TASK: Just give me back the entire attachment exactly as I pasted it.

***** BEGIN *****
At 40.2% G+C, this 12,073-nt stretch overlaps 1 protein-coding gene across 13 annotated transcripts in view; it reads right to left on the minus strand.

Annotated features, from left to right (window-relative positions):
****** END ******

At 40.2% G+C, this 12,073-nt stretch overlaps 1 protein-coding gene across 13 annotated transcripts in view; it reads right to left on the minus strand.

Annotated features, from left to right (window-relative positions):